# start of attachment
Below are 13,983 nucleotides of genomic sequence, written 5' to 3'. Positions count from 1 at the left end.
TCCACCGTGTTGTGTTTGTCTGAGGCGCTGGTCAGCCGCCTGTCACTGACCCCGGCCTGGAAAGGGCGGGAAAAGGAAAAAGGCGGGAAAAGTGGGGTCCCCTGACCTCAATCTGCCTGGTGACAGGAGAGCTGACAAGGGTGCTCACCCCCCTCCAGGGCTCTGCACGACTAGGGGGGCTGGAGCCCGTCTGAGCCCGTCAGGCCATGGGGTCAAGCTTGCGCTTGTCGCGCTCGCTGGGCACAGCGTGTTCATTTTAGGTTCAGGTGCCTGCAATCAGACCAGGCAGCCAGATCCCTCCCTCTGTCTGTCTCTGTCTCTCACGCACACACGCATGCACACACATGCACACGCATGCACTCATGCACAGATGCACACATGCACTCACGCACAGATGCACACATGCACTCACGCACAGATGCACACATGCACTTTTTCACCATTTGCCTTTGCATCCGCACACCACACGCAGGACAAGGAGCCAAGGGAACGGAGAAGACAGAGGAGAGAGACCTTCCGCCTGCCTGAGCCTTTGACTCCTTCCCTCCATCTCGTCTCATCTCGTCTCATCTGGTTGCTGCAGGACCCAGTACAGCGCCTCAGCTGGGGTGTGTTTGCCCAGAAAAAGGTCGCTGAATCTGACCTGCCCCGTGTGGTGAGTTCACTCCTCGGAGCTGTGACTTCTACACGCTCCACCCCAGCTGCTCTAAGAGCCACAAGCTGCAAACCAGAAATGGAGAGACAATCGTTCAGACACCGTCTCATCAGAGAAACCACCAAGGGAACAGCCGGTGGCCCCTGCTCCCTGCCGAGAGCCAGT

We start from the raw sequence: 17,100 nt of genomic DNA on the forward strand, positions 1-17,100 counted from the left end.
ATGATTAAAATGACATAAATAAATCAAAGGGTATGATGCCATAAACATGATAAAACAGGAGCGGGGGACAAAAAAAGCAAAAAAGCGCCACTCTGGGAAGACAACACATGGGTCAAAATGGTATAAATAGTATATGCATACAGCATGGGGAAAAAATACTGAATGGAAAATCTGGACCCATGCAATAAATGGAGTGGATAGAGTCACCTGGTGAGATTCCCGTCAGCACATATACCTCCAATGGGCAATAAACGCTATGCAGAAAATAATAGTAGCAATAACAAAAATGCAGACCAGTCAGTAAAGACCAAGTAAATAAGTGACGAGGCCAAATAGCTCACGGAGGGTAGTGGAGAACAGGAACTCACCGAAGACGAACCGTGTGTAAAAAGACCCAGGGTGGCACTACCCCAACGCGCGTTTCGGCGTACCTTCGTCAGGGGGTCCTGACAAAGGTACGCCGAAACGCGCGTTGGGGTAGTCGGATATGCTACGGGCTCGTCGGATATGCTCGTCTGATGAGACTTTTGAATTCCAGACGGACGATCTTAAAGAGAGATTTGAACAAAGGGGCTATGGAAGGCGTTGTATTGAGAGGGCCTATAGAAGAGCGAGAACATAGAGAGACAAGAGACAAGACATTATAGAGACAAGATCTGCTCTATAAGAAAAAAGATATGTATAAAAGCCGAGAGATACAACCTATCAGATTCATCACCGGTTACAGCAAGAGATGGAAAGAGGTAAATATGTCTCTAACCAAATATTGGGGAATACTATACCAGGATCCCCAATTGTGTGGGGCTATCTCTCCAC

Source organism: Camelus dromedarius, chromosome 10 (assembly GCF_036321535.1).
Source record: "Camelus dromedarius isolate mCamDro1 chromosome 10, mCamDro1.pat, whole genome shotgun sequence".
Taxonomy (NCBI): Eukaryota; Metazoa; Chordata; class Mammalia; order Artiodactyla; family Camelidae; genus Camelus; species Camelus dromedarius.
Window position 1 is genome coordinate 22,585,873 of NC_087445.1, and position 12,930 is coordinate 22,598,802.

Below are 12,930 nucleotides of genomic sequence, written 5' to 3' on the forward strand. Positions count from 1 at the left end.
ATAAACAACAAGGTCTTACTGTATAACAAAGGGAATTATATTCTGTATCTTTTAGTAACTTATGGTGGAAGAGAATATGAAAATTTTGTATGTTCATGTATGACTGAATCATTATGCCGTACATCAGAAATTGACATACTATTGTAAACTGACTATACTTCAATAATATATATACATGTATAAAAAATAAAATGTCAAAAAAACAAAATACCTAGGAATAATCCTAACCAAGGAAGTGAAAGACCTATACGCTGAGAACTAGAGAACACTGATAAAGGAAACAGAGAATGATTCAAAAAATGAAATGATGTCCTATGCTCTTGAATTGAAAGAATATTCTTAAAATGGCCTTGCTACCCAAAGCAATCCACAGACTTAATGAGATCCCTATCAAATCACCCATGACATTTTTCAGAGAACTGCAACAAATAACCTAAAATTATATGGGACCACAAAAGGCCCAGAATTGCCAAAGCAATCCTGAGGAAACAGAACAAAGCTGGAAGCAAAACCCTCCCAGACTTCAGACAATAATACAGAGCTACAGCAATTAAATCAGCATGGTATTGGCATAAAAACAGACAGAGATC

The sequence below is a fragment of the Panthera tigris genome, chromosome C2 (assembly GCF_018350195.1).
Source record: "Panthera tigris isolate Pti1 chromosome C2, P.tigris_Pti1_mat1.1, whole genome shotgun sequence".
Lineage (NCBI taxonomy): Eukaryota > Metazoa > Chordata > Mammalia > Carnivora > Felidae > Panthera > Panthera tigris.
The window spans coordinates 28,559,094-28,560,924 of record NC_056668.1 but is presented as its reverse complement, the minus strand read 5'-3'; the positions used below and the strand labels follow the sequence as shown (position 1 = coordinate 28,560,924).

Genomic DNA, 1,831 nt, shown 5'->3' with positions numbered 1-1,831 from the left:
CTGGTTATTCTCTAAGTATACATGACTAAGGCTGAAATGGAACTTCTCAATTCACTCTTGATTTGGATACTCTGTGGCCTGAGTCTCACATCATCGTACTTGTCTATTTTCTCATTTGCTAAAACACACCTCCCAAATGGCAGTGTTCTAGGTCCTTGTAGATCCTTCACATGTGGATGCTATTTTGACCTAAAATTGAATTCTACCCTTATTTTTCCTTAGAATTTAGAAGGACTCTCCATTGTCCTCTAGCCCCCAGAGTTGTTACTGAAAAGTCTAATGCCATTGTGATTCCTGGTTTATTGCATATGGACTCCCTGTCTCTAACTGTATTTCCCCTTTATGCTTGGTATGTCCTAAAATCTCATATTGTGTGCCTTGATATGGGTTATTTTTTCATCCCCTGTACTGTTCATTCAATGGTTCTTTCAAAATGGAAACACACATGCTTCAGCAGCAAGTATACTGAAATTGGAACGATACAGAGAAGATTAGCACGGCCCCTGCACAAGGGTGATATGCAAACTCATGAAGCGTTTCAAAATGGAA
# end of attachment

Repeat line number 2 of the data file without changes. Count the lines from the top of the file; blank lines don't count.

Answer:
TCCACCGTGTTGTGTTTGTCTGAGGCGCTGGTCAGCCGCCTGTCACTGACCCCGGCCTGGAAAGGGCGGGAAAAGGAAAAAGGCGGGAAAAGTGGGGTCCCCTGACCTCAATCTGCCTGGTGACAGGAGAGCTGACAAGGGTGCTCACCCCCCTCCAGGGCTCTGCACGACTAGGGGGGCTGGAGCCCGTCTGAGCCCGTCAGGCCATGGGGTCAAGCTTGCGCTTGTCGCGCTCGCTGGGCACAGCGTGTTCATTTTAGGTTCAGGTGCCTGCAATCAGACCAGGCAGCCAGATCCCTCCCTCTGTCTGTCTCTGTCTCTCACGCACACACGCATGCACACACATGCACACGCATGCACTCATGCACAGATGCACACATGCACTCACGCACAGATGCACACATGCACTCACGCACAGATGCACACATGCACTTTTTCACCATTTGCCTTTGCATCCGCACACCACACGCAGGACAAGGAGCCAAGGGAACGGAGAAGACAGAGGAGAGAGACCTTCCGCCTGCCTGAGCCTTTGACTCCTTCCCTCCATCTCGTCTCATCTCGTCTCATCTGGTTGCTGCAGGACCCAGTACAGCGCCTCAGCTGGGGTGTGTTTGCCCAGAAAAAGGTCGCTGAATCTGACCTGCCCCGTGTGGTGAGTTCACTCCTCGGAGCTGTGACTTCTACACGCTCCACCCCAGCTGCTCTAAGAGCCACAAGCTGCAAACCAGAAATGGAGAGACAATCGTTCAGACACCGTCTCATCAGAGAAACCACCAAGGGAACAGCCGGTGGCCCCTGCTCCCTGCCGAGAGCCAGT